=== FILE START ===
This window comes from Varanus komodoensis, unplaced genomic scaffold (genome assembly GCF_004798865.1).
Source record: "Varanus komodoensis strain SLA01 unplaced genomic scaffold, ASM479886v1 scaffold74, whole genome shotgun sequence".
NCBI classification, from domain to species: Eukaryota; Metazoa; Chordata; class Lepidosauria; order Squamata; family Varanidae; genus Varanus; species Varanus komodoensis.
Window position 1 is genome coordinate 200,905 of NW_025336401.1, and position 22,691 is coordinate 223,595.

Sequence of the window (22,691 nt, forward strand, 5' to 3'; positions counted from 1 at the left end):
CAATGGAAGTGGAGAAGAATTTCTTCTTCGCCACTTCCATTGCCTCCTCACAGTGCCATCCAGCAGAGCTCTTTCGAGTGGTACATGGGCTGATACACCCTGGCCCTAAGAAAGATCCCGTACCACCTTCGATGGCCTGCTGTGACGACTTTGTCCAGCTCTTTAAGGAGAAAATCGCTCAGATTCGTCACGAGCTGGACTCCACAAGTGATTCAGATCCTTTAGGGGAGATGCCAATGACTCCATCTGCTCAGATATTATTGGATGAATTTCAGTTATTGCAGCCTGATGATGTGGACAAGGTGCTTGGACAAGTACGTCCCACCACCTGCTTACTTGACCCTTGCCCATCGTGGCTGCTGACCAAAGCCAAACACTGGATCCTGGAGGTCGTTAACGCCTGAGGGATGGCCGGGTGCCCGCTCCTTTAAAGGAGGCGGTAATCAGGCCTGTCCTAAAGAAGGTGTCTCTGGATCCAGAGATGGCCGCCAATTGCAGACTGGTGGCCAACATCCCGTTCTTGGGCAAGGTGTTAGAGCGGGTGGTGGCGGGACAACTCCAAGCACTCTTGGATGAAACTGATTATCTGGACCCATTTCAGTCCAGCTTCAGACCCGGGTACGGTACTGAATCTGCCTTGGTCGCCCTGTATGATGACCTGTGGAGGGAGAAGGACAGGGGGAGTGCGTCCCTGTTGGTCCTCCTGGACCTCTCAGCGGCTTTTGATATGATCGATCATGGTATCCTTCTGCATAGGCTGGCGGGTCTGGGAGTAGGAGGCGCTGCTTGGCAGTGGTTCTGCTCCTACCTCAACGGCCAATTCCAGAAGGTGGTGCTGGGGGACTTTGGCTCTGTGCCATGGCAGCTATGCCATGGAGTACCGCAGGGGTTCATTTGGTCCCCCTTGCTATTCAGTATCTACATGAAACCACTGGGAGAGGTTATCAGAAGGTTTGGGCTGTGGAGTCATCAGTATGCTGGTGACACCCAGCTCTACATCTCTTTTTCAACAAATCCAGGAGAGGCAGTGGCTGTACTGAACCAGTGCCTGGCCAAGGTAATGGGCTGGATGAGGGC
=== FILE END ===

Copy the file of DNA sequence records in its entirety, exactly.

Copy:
This window comes from Varanus komodoensis, unplaced genomic scaffold (genome assembly GCF_004798865.1).
Source record: "Varanus komodoensis strain SLA01 unplaced genomic scaffold, ASM479886v1 scaffold74, whole genome shotgun sequence".
NCBI classification, from domain to species: Eukaryota; Metazoa; Chordata; class Lepidosauria; order Squamata; family Varanidae; genus Varanus; species Varanus komodoensis.
Window position 1 is genome coordinate 200,905 of NW_025336401.1, and position 22,691 is coordinate 223,595.

Sequence of the window (22,691 nt, forward strand, 5' to 3'; positions counted from 1 at the left end):
CAATGGAAGTGGAGAAGAATTTCTTCTTCGCCACTTCCATTGCCTCCTCACAGTGCCATCCAGCAGAGCTCTTTCGAGTGGTACATGGGCTGATACACCCTGGCCCTAAGAAAGATCCCGTACCACCTTCGATGGCCTGCTGTGACGACTTTGTCCAGCTCTTTAAGGAGAAAATCGCTCAGATTCGTCACGAGCTGGACTCCACAAGTGATTCAGATCCTTTAGGGGAGATGCCAATGACTCCATCTGCTCAGATATTATTGGATGAATTTCAGTTATTGCAGCCTGATGATGTGGACAAGGTGCTTGGACAAGTACGTCCCACCACCTGCTTACTTGACCCTTGCCCATCGTGGCTGCTGACCAAAGCCAAACACTGGATCCTGGAGGTCGTTAACGCCTGAGGGATGGCCGGGTGCCCGCTCCTTTAAAGGAGGCGGTAATCAGGCCTGTCCTAAAGAAGGTGTCTCTGGATCCAGAGATGGCCGCCAATTGCAGACTGGTGGCCAACATCCCGTTCTTGGGCAAGGTGTTAGAGCGGGTGGTGGCGGGACAACTCCAAGCACTCTTGGATGAAACTGATTATCTGGACCCATTTCAGTCCAGCTTCAGACCCGGGTACGGTACTGAATCTGCCTTGGTCGCCCTGTATGATGACCTGTGGAGGGAGAAGGACAGGGGGAGTGCGTCCCTGTTGGTCCTCCTGGACCTCTCAGCGGCTTTTGATATGATCGATCATGGTATCCTTCTGCATAGGCTGGCGGGTCTGGGAGTAGGAGGCGCTGCTTGGCAGTGGTTCTGCTCCTACCTCAACGGCCAATTCCAGAAGGTGGTGCTGGGGGACTTTGGCTCTGTGCCATGGCAGCTATGCCATGGAGTACCGCAGGGGTTCATTTGGTCCCCCTTGCTATTCAGTATCTACATGAAACCACTGGGAGAGGTTATCAGAAGGTTTGGGCTGTGGAGTCATCAGTATGCTGGTGACACCCAGCTCTACATCTCTTTTTCAACAAATCCAGGAGAGGCAGTGGCTGTACTGAACCAGTGCCTGGCCAAGGTAATGGGCTGGATGAGGGC